As I mentioned yesterday, I am learning to improve the rider I am now. That rider is not all that right now unfortunately. I am wanting to ask more of Corrie and yet at the same time still not really confident enough if push comes to shove.
So I got a shove, from Sensei, to do more ground work. I have been avoiding ground work because, well, I finally got back in the saddle. I want to ride. Unfortunately I still have issues in the saddle. So while I want to do more, it is really hard. Not that I am not riding, I am. It is just that I tend to find myself nagging. I am not confident enough to get to "command," if "suggest" and "ask" don't work. That is a huge issue. This is where a trainer comes in handy. I could very easily make Corrie even more dull, so Sensei really wants me to do a lot of work on the ground.
Suggest, ask, command: this is a common Ray Huntism. First you "suggest" what you would like a horse do to do, for example move their front over to the left. The "suggest" is just what ever cue you give to that behavior. I raise my energy and left hand. If the horse doesn't respond to a "suggest" we move the "ask." I raise my right hand, which hold the other end of the rope. "Ask" is sort of like telling the horse, if you don't follow the "suggest," I am going to have to "command" you. If the horse still does not heed your warning, you have to "command." In my example that is twirl the rope a few time and finally smack in the butt. The horse should have no choice at that point. The idea is that we always return to a "suggest." We want horses to move off the suggestion. Ever watch Ray Hunt, he is the most harmonious horse person I have ever seen. The alternative is to nag. Right now, in the saddle I nag, and I hate that and don't think it is very kind.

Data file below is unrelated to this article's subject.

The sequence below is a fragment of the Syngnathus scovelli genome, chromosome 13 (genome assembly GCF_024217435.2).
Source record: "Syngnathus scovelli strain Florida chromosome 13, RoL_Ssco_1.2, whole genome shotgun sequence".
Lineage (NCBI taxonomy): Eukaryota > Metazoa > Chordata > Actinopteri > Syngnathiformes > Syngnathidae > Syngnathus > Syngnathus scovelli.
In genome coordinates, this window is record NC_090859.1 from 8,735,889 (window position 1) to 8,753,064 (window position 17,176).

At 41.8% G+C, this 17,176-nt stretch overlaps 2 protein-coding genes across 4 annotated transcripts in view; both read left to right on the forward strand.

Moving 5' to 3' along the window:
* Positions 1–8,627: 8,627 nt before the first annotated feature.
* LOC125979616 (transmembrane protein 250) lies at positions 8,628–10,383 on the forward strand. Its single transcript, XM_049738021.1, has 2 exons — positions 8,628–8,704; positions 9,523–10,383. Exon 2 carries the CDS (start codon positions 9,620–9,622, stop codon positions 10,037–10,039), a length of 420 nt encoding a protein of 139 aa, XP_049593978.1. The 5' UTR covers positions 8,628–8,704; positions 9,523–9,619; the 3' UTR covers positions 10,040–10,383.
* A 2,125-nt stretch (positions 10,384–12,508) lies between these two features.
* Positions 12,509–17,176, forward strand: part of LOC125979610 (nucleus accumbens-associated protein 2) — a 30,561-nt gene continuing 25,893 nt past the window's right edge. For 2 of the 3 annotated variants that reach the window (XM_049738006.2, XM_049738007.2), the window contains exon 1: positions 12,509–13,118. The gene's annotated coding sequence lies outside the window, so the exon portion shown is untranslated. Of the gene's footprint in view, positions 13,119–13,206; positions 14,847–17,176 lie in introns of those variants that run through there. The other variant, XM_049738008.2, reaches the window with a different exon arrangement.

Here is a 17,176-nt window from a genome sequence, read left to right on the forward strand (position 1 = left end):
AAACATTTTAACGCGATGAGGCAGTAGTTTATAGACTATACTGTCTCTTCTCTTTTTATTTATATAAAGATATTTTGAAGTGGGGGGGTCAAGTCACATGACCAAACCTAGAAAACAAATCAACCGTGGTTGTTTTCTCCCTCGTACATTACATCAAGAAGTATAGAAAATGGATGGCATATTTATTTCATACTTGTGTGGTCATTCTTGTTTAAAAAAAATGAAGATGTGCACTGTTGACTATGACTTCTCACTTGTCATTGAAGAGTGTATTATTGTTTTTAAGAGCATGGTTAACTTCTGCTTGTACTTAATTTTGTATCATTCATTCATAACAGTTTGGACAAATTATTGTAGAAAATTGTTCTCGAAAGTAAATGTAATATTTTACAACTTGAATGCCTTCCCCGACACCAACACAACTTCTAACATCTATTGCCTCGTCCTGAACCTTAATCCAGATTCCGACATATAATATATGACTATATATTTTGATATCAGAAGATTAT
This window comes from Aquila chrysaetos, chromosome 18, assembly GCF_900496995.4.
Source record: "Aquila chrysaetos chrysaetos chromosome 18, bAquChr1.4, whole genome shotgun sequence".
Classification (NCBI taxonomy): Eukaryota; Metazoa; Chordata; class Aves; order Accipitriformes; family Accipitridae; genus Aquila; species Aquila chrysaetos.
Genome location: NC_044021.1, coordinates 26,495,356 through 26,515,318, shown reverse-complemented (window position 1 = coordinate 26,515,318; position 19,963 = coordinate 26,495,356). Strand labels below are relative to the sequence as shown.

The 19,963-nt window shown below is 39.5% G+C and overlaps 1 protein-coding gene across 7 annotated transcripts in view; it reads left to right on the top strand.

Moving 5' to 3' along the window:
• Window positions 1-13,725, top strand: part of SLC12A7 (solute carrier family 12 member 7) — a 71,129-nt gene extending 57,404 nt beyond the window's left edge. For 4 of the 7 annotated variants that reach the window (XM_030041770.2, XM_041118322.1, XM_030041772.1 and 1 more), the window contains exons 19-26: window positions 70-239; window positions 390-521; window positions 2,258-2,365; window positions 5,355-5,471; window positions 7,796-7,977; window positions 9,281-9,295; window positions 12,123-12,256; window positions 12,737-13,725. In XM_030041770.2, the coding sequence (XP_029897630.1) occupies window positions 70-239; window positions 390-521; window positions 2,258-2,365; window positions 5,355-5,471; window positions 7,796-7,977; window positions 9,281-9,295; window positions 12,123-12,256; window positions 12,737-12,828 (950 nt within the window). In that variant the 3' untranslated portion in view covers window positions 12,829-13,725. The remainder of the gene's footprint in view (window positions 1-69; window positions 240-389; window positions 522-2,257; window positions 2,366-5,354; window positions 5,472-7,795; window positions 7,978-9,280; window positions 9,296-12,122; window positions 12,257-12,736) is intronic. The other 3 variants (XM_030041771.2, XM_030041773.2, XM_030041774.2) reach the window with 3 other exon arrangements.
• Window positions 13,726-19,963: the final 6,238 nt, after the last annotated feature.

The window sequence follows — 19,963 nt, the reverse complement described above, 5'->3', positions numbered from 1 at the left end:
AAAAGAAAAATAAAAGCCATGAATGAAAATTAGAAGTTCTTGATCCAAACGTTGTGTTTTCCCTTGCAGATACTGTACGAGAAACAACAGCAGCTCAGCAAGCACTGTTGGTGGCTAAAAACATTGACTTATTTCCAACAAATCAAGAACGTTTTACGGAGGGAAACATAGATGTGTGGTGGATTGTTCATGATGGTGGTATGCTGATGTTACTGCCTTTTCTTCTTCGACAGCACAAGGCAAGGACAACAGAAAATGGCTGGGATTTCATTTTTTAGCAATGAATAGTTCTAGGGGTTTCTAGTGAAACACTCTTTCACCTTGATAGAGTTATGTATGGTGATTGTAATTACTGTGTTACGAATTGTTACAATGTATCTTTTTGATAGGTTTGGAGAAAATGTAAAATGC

"If you can't do it on the ground, you shouldn't be asking for it in the saddle." Sensei has a point, not just in general but also specifically for me. I am as more assertive on the ground, not as assertive as he would like me to be, but I am much more able to get to "command" than in the saddle. Especially with a mare like Corrie. As much as I adore her, she will do as little as possible and try to push (or pull) her weight around, typical mare attitude.
My other issue is not taking my time. I like to just do it. I want to move. Sensei asks me to have Corrie side pass. So I jump into it. He puts the brakes on; tells me to stop, regroup, and think about what I want. Make sure I am ready to ask, finally ask. I am learning to just chill. It is SO hard. Sensei is so zen sometimes that it drive me crazy. I do tend to want to do, he tends to wait and then do. Although he is all about setting the horse and I up to succeed so really it is all for the good.
So that is a basic summary of the past two lesson. I am hoping that next week we can drive again. I have to practice ground work, of course, but I think I have enough to practice now.